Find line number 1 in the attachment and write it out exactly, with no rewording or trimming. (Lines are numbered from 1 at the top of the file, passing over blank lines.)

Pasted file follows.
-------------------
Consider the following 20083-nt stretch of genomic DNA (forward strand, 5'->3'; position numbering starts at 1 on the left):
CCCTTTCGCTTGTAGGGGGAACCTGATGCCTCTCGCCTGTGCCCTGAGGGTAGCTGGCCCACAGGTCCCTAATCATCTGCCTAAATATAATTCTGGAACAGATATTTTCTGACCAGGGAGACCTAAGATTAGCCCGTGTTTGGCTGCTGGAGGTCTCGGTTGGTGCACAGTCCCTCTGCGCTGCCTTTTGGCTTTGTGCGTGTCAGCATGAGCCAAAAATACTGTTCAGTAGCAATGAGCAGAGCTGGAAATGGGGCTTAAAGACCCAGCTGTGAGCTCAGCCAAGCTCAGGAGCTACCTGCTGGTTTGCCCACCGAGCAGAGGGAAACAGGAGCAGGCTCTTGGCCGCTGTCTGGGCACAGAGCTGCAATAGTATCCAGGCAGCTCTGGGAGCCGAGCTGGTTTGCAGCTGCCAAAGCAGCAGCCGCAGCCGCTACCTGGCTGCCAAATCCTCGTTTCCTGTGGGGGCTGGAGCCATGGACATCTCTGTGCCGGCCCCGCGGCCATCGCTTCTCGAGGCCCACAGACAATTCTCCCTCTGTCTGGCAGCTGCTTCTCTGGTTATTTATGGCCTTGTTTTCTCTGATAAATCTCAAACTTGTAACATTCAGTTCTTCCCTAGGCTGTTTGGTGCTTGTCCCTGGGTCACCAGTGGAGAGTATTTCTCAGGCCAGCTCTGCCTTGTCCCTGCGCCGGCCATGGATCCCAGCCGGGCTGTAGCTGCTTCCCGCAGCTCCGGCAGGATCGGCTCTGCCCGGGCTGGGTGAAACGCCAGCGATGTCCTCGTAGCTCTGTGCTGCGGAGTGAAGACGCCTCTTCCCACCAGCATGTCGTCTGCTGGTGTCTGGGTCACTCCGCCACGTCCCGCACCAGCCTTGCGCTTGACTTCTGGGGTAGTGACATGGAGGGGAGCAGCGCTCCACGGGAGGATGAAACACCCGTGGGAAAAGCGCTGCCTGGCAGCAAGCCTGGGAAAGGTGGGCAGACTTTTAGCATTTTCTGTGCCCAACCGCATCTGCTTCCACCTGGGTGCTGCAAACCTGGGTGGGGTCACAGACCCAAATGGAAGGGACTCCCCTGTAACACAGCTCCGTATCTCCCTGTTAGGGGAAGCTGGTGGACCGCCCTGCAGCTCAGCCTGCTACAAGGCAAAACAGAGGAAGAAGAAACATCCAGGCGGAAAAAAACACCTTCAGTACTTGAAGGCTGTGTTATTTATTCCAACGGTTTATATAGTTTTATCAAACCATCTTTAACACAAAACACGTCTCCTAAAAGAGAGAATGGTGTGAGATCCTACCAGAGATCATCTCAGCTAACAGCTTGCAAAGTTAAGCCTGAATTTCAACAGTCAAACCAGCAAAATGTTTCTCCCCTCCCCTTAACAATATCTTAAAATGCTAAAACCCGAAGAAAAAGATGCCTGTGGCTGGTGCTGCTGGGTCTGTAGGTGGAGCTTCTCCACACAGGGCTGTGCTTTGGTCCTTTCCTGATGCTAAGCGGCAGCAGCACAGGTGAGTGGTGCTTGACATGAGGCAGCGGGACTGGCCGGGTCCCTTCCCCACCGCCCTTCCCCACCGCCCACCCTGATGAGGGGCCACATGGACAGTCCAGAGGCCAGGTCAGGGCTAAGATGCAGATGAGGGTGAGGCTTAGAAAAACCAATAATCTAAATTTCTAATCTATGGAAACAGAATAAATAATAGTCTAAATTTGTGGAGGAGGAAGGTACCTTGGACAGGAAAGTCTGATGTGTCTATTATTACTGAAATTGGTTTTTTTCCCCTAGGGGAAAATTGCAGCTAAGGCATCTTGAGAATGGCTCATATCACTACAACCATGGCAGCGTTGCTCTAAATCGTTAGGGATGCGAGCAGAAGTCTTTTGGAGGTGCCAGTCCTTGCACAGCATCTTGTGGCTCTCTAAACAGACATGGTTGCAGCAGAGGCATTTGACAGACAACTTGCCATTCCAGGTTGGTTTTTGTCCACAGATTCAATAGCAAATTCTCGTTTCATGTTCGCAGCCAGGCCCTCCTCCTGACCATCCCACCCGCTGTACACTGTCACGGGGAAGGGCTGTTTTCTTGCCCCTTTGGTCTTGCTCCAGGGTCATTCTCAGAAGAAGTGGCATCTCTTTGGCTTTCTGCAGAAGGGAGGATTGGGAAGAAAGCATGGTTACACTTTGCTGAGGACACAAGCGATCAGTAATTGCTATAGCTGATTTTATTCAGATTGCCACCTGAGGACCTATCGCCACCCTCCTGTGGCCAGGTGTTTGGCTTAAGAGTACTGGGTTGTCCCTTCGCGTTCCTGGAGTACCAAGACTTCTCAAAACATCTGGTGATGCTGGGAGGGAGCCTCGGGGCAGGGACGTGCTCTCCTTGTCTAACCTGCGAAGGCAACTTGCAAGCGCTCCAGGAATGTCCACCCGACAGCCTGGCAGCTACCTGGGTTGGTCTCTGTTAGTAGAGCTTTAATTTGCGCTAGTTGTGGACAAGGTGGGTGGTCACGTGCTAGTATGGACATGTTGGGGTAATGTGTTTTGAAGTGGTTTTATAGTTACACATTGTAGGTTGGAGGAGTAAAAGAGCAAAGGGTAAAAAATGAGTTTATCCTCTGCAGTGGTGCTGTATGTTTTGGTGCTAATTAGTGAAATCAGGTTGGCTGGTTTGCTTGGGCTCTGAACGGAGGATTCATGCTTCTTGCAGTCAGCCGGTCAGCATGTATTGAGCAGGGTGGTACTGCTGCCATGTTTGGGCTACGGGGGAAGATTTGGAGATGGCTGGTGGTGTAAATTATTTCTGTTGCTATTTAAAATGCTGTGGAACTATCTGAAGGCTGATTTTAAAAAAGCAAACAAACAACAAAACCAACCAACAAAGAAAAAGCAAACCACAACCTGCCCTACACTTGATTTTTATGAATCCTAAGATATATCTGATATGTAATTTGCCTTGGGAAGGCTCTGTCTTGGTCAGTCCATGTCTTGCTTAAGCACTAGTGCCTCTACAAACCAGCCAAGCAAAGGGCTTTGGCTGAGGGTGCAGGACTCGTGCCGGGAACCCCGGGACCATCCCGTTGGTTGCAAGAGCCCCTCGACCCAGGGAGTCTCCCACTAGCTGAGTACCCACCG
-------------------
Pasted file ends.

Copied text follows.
Consider the following 20083-nt stretch of genomic DNA (forward strand, 5'->3'; position numbering starts at 1 on the left):